“Come on,” muttered Mulciber impatiently. Regulus could tell that his companion was eager to get out on the field, to do some dirty work of his own.
“Just give them a little more time,” Snape said smoothly. Regulus glanced over at him, and saw that he looked perfectly calm. His face was a smooth mask, his eyes unreadable. There was no tension in his shoulders, no emotion at all. He could almost have passed for a wax statue.
“We don’t have time, Snape,” Mulciber snapped. “If Avery and the others are too stupid to lead him away from the house…”
Just as those words were out of his mouth, the blood traitor suddenly broke. A bright scarlet light shot out of the end of his wand, hitting Wilkes squarely in the chest. “LEAVE MY FAMILY AND I ALONE YOU DISGUSTING PIECES OF SCUM!” the blood traitor yelled, as Wilkes fell to the ground. Regulus saw Avery and Rosier exchanging looks, before racing away, as fast as their fat legs could carry them. And, just as Snape had predicted, the blood traitor left his family and raced after them.
“He must really love his Mudblood wife,” Mulciber snorted. “Leaving her alone like that. For us.”
“He doesn’t know that we’re here,” Regulus found himself saying.
Mulciber gave him a disgusted look, but before he had time to make a rude comment, Snape said; “We need to go.” Snape and Mulciber began to rise from their position behind the bushes, but Regulus’ hand shot out and grabbed Snape’s arm. Snape eyed Regulus appraisingly. “What is it now, Black?”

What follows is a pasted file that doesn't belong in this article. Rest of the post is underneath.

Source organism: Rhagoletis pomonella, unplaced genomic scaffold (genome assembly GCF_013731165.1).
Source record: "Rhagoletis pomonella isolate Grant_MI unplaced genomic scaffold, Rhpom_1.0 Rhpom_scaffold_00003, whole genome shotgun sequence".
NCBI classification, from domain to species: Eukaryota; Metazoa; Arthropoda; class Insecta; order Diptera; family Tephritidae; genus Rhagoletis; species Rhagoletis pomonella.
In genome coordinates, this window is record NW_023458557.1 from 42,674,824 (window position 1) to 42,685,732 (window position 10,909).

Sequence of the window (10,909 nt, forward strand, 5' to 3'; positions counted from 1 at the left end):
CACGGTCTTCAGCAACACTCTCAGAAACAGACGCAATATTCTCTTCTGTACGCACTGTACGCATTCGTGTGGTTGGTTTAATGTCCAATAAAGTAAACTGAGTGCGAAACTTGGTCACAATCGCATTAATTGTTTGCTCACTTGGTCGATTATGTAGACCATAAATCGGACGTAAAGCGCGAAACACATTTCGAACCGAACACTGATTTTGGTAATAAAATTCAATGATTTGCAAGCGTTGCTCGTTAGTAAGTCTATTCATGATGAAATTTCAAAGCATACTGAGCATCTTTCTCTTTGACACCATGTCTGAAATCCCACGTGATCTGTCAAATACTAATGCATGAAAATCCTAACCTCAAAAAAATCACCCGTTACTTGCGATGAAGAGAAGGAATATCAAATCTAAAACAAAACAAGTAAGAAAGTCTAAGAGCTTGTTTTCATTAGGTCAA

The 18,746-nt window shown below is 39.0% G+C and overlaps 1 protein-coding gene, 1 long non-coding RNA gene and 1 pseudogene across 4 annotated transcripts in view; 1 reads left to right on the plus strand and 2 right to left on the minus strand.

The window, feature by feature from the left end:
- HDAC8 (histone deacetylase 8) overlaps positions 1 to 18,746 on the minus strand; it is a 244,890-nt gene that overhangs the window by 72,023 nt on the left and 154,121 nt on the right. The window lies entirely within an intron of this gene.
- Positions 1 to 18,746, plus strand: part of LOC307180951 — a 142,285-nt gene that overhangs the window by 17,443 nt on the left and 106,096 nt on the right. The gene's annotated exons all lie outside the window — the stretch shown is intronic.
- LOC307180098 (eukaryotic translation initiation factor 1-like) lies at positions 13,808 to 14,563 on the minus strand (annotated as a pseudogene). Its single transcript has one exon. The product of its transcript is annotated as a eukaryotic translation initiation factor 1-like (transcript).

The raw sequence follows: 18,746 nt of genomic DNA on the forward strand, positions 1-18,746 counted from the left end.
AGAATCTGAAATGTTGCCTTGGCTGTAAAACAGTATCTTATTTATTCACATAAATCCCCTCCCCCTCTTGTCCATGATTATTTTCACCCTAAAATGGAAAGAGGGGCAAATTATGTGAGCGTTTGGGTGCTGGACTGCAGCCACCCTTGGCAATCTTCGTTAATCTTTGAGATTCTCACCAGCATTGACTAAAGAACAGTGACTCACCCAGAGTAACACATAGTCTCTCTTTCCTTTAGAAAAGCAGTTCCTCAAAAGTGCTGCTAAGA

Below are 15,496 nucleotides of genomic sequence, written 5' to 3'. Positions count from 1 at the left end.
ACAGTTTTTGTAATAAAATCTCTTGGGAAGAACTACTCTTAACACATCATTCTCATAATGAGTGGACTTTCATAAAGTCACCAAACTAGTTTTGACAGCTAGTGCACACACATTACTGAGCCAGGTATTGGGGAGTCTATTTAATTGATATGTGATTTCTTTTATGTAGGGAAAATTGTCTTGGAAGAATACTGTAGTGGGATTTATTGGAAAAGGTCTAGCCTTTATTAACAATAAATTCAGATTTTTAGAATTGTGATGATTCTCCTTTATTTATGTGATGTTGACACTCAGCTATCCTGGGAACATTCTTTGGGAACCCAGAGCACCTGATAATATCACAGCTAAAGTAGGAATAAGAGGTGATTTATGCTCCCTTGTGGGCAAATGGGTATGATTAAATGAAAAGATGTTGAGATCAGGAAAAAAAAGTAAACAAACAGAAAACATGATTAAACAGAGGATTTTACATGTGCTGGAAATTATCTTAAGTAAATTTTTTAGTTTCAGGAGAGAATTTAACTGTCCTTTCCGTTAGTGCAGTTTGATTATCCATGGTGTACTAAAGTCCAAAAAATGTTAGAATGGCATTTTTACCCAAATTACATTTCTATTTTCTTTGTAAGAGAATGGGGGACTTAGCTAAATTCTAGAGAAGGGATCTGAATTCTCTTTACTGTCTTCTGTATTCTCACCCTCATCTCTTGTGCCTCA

Regulus saw the little girl with the curly blonde hair. For some reason an image of his cousin, Narcissa, flashed through his mind. He could still remember her as a little girl. She’d had pale, curly blonde hair too and big blue eyes. Her looks could only be described as angelic. “Are you sure this is a good idea?” Regulus said. He spoke fast, because he knew that if he hesitated, he’d lose the courage to get the words out. “The blood traitor has a child…”
“Well, would you like at that?” Mulciber smirked. “Ickle Reggie has gone soft.”
Regulus gritted his teeth. He hated it when people looked down on him. He was a member of the noble and most ancient house of Black, one of the oldest pureblood families. Nobody looked down on a Black. “I am not going soft.”
“We’re wasting time,” Snape said. “If you decide you’d rather not come, Black, then by all means cower behind these bushes until we get back. But…I’ll personally make sure that everyone knows you were too cowardly to help us.”